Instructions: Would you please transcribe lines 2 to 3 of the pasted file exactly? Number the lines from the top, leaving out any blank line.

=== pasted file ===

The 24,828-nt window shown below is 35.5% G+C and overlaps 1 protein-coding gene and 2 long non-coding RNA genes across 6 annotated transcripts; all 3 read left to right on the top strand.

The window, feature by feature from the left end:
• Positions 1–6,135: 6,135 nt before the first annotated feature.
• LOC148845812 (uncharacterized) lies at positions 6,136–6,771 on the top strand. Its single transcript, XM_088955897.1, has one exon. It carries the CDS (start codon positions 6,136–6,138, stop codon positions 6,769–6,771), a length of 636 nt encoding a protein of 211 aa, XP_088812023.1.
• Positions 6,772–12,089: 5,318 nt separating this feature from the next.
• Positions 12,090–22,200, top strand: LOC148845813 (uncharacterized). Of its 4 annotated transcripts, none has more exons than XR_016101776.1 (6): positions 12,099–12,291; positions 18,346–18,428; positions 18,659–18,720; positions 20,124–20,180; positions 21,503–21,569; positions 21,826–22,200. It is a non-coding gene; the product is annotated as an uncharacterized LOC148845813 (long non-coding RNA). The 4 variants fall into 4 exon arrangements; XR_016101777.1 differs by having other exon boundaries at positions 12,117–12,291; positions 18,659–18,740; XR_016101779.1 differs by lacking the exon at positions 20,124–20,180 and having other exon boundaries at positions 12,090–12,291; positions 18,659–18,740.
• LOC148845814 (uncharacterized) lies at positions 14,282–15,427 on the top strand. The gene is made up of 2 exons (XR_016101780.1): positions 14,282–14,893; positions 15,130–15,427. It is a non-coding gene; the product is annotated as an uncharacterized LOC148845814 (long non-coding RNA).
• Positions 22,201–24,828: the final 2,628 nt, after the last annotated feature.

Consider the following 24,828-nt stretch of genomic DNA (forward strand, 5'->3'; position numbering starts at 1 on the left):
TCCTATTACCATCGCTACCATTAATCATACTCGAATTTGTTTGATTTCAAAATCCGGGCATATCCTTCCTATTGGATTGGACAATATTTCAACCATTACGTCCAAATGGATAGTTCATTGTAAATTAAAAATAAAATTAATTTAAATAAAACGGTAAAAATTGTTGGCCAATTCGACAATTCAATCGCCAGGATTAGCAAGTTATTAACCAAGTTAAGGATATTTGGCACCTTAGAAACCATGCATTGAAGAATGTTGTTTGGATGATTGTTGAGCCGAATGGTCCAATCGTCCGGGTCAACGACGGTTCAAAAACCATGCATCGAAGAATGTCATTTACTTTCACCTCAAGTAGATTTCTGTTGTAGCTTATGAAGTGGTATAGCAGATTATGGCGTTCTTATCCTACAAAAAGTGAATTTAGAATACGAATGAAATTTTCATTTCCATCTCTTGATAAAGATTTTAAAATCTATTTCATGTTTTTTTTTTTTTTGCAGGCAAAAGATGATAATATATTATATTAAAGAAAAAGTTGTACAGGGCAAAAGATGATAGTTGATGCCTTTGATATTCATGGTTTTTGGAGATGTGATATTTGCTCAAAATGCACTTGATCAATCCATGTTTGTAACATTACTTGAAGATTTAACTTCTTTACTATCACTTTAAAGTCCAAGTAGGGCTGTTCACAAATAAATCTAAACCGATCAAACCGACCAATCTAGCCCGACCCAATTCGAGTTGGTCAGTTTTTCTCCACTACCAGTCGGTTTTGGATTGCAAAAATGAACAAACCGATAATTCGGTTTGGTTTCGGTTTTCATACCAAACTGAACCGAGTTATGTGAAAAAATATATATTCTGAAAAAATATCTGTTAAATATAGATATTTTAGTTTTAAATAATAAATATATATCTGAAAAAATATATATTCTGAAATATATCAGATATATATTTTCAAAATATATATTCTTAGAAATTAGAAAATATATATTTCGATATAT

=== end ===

The window, feature by feature from the left end:
• Positions 1–6,135: 6,135 nt before the first annotated feature.